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Freeman v. Kaplan, Inc.

United States District Court, Northern District of Illinois, Eastern Division

March 2, 2015

SHARON FREEMAN, on behalf of herself and all similarly situated persons, Plaintiff,
KAPLAN, INC., Defendant.


Milton I. Shadur Senior United States District Judge

Nearly fully 14 years have elapsed since this Court, prompted in material part by a desire to relieve its secretary from the burden of repeatedly typing corrective rulings as to a number of flaws that had pervaded all too many responsive pleadings, published an Appendix to its opinion in State Farm Mut. Auto. Ins. Co. v. Riley, 199 F.R.D. 276 (N.D. Ill. 2001).[1] Regrettably that effort has been unsuccessful in eradicating the mistakes identified in that Appendix, whether lawyers are unaware of the precepts set out there or they mistakenly view those precepts as nitpicking, or for some other reason.

Nothing daunted, this Court contemplates publishing this memorandum opinion and order to address some practices employed by responsible lawyers in responsible law firms who have committed other venial (not mortal) sins that some further thought would have avoided. Because hope springs eternal, perhaps what is said here may gain some currency.

To begin with, the Answer just filed on behalf of Kaplan, Inc. ("Kaplan") to the putative class and collective action brought by Sharon Freeman ("Freeman") contains a large number of proper invocations of the disclaimer permitted by Fed.R.Civ.P. ("Rule") 8(b)(5) where neither an admission or a denial of a complaint's allegation may conscientiously be advanced under Rule 8(b)(1)(B) (see Answer ¶¶ 14, 17, 30, 45, 46, 55 and 81). But having invoked that disclaimer, Kaplan's counsel then impermissibly go on to add "and, therefore, denies the allegations in Paragraph -- of the Complaint." It is of course oxymoronic for a party to assert (presumably in good faith) that it lacks even enough information to form a belief as to the truth of an allegation, then proceed to deny it. Because such a denial is at odds with the pleader's obligations under Rule 11(b), the quoted language is stricken from each of those paragraphs of the Answer.

In another variant on the use of the Rule 8(b)(5) disclaimer, Answer ¶ 79 quite permissibly disclaims the Complaint ¶ 79 allegation as to what Freeman "reasonably believes." But having done so, Kaplan's counsel (who of course cannot know what Freeman actually believes) should simply have gone on to deny the reasonableness of any such belief, rather than denying all of the Complaint ¶ 79 allegations.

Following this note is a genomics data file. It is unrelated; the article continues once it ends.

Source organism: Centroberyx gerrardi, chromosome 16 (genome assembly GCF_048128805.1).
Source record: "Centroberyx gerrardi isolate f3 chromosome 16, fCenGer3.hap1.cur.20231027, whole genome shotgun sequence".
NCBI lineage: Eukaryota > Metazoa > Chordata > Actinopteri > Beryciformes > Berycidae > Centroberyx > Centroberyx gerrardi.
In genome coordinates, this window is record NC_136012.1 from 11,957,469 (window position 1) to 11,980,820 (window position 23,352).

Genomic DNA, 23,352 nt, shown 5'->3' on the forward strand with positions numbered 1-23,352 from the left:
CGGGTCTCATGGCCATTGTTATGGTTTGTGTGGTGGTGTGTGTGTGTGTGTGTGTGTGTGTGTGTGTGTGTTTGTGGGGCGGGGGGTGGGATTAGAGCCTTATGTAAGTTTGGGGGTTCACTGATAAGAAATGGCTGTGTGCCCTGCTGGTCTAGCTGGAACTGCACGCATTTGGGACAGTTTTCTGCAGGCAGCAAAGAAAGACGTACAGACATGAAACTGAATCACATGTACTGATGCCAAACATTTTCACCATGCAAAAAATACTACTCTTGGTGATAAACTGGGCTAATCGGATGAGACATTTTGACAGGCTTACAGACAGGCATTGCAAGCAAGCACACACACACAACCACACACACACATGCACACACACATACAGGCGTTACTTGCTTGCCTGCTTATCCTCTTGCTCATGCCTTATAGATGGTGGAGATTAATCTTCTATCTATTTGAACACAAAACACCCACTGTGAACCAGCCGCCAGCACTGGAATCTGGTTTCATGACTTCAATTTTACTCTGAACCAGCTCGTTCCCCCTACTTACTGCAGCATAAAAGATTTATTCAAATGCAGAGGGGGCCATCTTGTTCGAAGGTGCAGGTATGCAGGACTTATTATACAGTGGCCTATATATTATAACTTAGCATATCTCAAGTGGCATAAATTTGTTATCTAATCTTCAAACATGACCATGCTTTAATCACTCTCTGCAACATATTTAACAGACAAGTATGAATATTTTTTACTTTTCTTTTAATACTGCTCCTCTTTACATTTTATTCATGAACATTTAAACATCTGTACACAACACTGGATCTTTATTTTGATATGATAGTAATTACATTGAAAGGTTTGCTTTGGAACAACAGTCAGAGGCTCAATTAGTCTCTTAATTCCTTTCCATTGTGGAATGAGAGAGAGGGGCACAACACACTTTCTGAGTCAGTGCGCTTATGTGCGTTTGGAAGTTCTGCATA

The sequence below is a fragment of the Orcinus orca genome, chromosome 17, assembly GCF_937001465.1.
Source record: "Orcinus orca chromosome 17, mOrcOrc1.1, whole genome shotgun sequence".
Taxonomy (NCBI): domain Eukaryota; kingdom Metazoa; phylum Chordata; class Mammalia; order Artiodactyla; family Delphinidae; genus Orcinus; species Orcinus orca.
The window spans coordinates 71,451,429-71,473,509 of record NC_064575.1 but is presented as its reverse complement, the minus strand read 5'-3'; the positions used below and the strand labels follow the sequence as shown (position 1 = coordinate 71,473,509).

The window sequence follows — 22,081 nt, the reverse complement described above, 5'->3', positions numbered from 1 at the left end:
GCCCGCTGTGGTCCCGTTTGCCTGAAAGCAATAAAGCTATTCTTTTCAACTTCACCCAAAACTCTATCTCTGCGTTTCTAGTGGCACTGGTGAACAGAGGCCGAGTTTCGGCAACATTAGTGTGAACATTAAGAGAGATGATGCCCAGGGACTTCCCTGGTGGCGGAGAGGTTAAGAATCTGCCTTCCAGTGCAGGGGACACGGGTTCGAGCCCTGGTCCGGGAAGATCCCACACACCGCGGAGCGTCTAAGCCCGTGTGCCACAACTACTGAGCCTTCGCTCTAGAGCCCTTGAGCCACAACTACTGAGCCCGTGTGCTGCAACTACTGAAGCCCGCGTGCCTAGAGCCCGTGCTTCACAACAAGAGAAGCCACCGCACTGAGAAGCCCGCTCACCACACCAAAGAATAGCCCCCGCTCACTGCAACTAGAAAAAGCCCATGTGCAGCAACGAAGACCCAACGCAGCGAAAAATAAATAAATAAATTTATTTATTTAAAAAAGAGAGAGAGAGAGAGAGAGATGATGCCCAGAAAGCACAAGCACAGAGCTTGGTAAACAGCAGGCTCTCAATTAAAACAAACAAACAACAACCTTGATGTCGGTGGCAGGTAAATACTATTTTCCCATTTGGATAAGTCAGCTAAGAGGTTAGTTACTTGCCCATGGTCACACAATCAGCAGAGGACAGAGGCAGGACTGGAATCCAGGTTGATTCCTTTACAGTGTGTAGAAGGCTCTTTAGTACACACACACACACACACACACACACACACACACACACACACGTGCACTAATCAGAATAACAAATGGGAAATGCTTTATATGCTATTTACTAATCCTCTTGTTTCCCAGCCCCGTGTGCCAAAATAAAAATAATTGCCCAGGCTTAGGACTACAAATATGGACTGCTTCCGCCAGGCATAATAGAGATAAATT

Next on the list are a number of what appear to be some belt-and-suspender statements that are really not appropriate responses to allegations in the Complaint. Each of Answer ¶¶ 4, 5, 58, 59, 77 and 78 couple an appropriate response to the corresponding Complaint allegations (for example, as to jurisdiction, venue and the like) with a pious denial of any wrongdoing by Kaplan. But where a particular allegation is entirely neutral on that score, such as one asserting the source of subject matter jurisdiction that is admitted by Kaplan, such a gratuitous denial of wrongdoing (which has not been asserted at all in the Complaint's allegation) has no proper place in the pleading.

Finally, on a subject (that of appropriate affirmative defenses ("ADs")) that has already been addressed in part in State Farm App'x ¶ 5, such amorphous pleadings as ADs 3 and 4 add nothing to the mix. If and to the extent that further proceedings in this action reveal any of the defects in Freeman's case that are referred to generically in those ADs, it will be time enough to bring those on for consideration by appropriately filed motions. ADs 3 and 4, then, are stricken for now -- but without prejudice.

This memorandum opinion and order should not be thought of as exhaustive or as excluding Freeman's counsel from raising other issues regarding Kaplan's Answer. What has been said here has been based on a preliminary scanning, rather than an in-depth study, of the Answer as a whole.

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